The last use case you may come across is how to handle a situation where you have multiple queries in the same file/page.
This example is attempting to query for all the data in
speaking.yaml and the direct file query in the first example. In order to do this you want to use aliasing in GraphQL.
The first thing to know is that an alias is assigning a name to a query. The second thing to know is that aliases are optional, but they can make your life easier! Below is an example.
When you do that, you’ve changed the reference to the query object available in your JSX code. While it was previously referenced as this:
Giving it an alias does not add a level of complexity to the response object, it just replaces it. So you end up with the same structure, referenced like this (note the alias
talks in place of the longer
The top-level object name of
data is implicit. This is important because when you conduct multiple queries as part of a single component, Gatsby still passes the entire result to the component.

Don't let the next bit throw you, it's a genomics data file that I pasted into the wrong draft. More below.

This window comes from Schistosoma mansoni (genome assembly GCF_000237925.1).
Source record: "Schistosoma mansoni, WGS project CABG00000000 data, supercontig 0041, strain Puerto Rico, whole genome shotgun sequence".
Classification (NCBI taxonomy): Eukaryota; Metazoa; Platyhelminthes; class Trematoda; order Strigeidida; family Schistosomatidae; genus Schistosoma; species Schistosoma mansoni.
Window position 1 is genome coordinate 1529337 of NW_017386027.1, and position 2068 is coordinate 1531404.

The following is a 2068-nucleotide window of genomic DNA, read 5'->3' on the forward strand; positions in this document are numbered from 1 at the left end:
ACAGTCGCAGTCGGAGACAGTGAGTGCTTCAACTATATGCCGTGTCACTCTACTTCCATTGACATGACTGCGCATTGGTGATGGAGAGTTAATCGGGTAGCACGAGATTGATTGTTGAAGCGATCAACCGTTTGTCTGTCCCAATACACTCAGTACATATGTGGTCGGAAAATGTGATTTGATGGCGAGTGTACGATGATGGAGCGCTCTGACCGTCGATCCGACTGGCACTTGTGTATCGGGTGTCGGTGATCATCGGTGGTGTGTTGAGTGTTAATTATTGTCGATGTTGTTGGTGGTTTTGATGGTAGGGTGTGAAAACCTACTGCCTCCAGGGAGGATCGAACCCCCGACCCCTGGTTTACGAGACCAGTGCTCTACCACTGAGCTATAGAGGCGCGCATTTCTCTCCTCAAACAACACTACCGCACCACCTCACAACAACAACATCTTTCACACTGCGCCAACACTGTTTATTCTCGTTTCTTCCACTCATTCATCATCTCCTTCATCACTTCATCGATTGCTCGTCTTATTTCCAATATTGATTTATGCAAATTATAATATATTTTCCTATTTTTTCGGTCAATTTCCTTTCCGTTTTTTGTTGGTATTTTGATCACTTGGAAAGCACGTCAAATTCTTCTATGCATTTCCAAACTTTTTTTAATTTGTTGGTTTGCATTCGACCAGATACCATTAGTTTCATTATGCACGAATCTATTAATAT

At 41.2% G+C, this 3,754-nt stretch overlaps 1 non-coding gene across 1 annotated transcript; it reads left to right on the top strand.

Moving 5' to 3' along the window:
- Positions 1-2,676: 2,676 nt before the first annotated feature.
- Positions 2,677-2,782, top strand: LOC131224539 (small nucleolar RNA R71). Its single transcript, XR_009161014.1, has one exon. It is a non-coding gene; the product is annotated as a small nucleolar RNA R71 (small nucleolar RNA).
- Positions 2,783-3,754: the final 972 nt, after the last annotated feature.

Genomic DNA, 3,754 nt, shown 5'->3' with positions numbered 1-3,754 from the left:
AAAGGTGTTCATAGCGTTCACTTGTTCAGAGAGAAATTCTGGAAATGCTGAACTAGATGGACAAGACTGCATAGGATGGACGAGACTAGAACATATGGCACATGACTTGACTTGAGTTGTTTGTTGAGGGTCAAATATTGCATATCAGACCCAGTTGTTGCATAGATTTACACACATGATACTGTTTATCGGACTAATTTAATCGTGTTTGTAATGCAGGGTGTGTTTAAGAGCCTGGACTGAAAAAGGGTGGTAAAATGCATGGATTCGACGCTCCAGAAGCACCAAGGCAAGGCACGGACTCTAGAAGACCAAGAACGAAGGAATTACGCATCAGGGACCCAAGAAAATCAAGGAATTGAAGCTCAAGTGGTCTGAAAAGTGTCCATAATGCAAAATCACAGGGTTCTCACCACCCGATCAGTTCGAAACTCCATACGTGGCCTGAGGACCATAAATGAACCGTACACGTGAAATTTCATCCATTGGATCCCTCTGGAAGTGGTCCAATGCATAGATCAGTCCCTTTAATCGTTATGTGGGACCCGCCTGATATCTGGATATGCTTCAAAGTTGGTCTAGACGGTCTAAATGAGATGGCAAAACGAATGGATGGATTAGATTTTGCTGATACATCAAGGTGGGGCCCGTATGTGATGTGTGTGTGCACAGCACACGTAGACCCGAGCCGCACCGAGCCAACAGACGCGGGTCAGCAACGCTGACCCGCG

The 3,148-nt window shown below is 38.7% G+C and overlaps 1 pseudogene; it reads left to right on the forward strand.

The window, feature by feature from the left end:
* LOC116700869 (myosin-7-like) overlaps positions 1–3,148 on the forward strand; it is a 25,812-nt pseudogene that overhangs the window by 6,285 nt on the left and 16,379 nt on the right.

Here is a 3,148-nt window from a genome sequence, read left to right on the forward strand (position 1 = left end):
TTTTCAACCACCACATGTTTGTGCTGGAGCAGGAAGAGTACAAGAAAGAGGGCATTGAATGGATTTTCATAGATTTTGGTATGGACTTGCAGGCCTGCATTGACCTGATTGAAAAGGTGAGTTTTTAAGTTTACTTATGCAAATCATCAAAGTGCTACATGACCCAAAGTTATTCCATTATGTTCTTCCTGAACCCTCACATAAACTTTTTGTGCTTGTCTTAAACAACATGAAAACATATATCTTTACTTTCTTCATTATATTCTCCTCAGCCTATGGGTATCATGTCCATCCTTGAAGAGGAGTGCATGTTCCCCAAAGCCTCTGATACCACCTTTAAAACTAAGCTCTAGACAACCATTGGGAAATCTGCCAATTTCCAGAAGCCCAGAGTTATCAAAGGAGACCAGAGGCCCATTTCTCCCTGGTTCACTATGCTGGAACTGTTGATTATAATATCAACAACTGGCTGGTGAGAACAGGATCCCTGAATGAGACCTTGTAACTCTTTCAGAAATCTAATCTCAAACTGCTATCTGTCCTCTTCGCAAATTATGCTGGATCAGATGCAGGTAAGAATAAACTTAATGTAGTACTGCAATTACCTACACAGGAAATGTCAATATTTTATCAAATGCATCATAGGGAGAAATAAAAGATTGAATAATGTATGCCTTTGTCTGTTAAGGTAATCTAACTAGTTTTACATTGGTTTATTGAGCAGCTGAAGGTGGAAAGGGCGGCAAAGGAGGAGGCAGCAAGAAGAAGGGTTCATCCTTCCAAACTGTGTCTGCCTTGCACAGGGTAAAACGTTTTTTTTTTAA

Here’s an example of data flowing into a component:
Everything else gets referenced from that top-level return name.
With that understanding, you can combine two queries referencing images and use aliasing to distinguish between them.
Notice that this example uses aliasing for one query and not the other. This is allowed; there is no requirement that all your queries use aliasing. In this case, the JSX would look like this to access the
And then like this to access the image using the alias name
These examples should handle a fair number of use cases. A couple bonus things:
gatsby-image has a feature that gives you the ability to set an aspect ratio to constrain image proportions. This can be used for fixed or fluid processed images; it doesn’t matter.
This example uses the
sizes option on the
Img component to specify the
aspectRatio option along with the fluid image data. This processing is made possible by
Now for errors to watch out for. If you change your image processing from
fluid you may see this error.
Despite its appearance, solving this doesn’t actually require flushing any kind of cache. In reality, it has to do with incompatible references. You likely triggered it because you changed the query to process the image as
fluid but the JSX key was still set to
fixed, or vice versa.
So that’s it. This post included a number of different possible use cases, so don’t feel as if you need to explore them all. Pick the examples and tips that apply to your implementation.